Correction: An earlier version of this column incorrectly referred to Georgetown University’s former men’s basketball coach as John Thompson II. His name is John Thompson Jr. This version has been corrected.
I don’t like the chances of a men’s college basketball regular season series being worked out between Maryland and Georgetown. They haven’t scheduled a regular season game since 1993, and now Maryland AD Kevin Anderson has declared that the Terrapins will no longer play the Hoyas in any sport until the schools find a way for the men’s basketball teams to play again.
It may sound like a playground threat — “I’m going to take my ball and go home” — but I don’t blame the oft-criticized Anderson for pushing hard for a meeting. Maryland could use the revenue of a yearly Terps-Hoyas game, and as Mark Turgeon builds a winning program in College Park, the relative quality of the two teams will once again become comparable. (As things stand today, a game between the two would be a mismatch.)
The problem, as is often the case, is one of timing. The ACC will have an 18-game league schedule that might start next season; the Big East already has its teams playing 18 league games. That, plus the usual early-season and holiday tournament commitments, doesn’t leave a lot of space on any team’s dance card.
Of course, John Thompson Jr. and Gary Williams could have worked this out years ago — before the ACC-Big Ten Challenge and a lot of other obligations cluttered schedules. But they didn’t, and now it may be too late.
The nonconference part of any team’s schedule needs two elements: games against lesser competition, to bolster your record, and games against good teams, to bolster your résumécome tournament selection time.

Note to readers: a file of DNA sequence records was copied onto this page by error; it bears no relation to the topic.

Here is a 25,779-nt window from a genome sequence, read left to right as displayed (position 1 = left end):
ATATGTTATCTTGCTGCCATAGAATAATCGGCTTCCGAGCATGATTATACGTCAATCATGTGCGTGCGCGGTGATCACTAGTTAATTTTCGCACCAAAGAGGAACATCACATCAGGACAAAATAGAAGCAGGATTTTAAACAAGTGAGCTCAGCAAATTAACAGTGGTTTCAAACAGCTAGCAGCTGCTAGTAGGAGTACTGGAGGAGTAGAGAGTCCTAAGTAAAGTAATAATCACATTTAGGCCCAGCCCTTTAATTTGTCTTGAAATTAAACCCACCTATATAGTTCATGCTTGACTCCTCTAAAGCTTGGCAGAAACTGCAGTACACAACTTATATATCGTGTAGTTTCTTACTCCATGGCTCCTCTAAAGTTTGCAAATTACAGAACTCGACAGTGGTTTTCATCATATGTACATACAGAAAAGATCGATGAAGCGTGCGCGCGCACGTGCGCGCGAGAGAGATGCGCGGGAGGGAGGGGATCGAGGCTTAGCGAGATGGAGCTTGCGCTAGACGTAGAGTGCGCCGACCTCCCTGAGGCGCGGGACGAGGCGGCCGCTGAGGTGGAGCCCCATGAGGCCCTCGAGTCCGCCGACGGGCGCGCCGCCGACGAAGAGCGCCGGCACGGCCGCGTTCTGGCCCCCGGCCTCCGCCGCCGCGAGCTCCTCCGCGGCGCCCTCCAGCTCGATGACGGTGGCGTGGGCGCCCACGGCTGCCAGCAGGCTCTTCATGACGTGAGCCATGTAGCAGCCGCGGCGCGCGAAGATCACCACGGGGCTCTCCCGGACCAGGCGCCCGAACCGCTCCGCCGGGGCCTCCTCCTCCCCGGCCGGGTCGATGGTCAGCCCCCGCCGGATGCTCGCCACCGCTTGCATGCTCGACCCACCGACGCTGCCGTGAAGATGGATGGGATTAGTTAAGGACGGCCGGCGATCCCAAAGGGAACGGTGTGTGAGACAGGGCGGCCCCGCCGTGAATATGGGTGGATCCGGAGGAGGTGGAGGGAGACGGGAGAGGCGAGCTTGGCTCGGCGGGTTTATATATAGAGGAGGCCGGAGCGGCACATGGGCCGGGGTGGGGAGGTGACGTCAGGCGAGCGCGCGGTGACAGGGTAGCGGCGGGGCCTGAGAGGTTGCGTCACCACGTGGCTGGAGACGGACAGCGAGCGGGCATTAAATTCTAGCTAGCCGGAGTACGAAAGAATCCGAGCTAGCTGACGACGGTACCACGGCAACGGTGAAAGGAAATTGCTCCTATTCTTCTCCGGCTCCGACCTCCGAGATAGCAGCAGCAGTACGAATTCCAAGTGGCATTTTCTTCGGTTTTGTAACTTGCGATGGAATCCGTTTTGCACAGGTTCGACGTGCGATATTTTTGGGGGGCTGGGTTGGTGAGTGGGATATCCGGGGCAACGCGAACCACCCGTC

A Georgetown vs. Maryland series — once it gets rolling, and that shouldn’t take long; Turgeon already has worked minor miracles with a ragtag roster this season — would certainly fulfill that second category.
But saving a spot every year with the league scheduling requirements would apparently be too onerous. And yes, it’s another blessing of conference realignment for which we can give thanks.
The ACC has assigned Pitt as Maryland’s conference rival, but a school is allowed to have more than one. It’s remarkable that these schools — who are separated by only a few miles, who play in highly regarded basketball conferences (the ACC has fallen a bit but these things go in cycles), who pride themselves on their respective basketball programs, who play in an area that produces a lot of talented players — do not play each other.
In men’s hoops, that is. In women’s hoops, Maryland and Georgetown had developed a nice little rivalry that is now, of course, over. And that’s a shame.
Anderson has little choice in calling off all meetings — he had one card to play, and he played it — and he has the support of his women’s coach, Brenda Frese. But as usual, when there are problems with the big sports, it’s often the smaller ones that suffer (witness what Maryland’s football failures hath wrought to its overall sports program).
There is one hope that obstacles will be overcome and bridges will be built and that is Turgeon and John Thompson III. If the two of them can get in a room sometime this summer — between recruiting, camps and sleeping — and work out an arrangement, then it will happen.
If they can’t, then Maryland vs. Georgetown will remain little more than a tantalizing potential pairing on the NCAA bracket every now and then. Heck, we get to see cicadas more often.
For Tracee Hamilton’s previous columns, visit washingtonpost.com/